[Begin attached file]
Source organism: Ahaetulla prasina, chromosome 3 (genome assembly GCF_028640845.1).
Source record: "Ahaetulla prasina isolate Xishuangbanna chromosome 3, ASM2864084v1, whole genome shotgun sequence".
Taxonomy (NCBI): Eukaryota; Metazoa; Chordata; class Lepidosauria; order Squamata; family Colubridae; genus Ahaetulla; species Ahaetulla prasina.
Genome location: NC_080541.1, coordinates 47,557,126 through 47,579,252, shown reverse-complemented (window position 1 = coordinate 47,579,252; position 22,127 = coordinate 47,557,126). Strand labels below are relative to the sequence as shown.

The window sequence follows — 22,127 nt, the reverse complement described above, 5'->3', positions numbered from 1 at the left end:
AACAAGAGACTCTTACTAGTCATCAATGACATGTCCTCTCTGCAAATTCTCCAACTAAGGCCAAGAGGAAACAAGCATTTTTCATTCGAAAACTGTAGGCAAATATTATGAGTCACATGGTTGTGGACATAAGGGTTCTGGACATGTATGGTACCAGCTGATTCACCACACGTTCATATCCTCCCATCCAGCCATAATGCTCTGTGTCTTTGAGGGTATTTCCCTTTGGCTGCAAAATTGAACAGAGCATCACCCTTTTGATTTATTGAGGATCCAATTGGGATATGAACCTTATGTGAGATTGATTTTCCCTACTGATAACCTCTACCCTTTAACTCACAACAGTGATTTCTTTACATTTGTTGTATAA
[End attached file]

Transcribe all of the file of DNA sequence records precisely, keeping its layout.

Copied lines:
Source organism: Ahaetulla prasina, chromosome 3 (genome assembly GCF_028640845.1).
Source record: "Ahaetulla prasina isolate Xishuangbanna chromosome 3, ASM2864084v1, whole genome shotgun sequence".
Taxonomy (NCBI): Eukaryota; Metazoa; Chordata; class Lepidosauria; order Squamata; family Colubridae; genus Ahaetulla; species Ahaetulla prasina.
Genome location: NC_080541.1, coordinates 47,557,126 through 47,579,252, shown reverse-complemented (window position 1 = coordinate 47,579,252; position 22,127 = coordinate 47,557,126). Strand labels below are relative to the sequence as shown.

The window sequence follows — 22,127 nt, the reverse complement described above, 5'->3', positions numbered from 1 at the left end:
AACAAGAGACTCTTACTAGTCATCAATGACATGTCCTCTCTGCAAATTCTCCAACTAAGGCCAAGAGGAAACAAGCATTTTTCATTCGAAAACTGTAGGCAAATATTATGAGTCACATGGTTGTGGACATAAGGGTTCTGGACATGTATGGTACCAGCTGATTCACCACACGTTCATATCCTCCCATCCAGCCATAATGCTCTGTGTCTTTGAGGGTATTTCCCTTTGGCTGCAAAATTGAACAGAGCATCACCCTTTTGATTTATTGAGGATCCAATTGGGATATGAACCTTATGTGAGATTGATTTTCCCTACTGATAACCTCTACCCTTTAACTCACAACAGTGATTTCTTTACATTTGTTGTATAA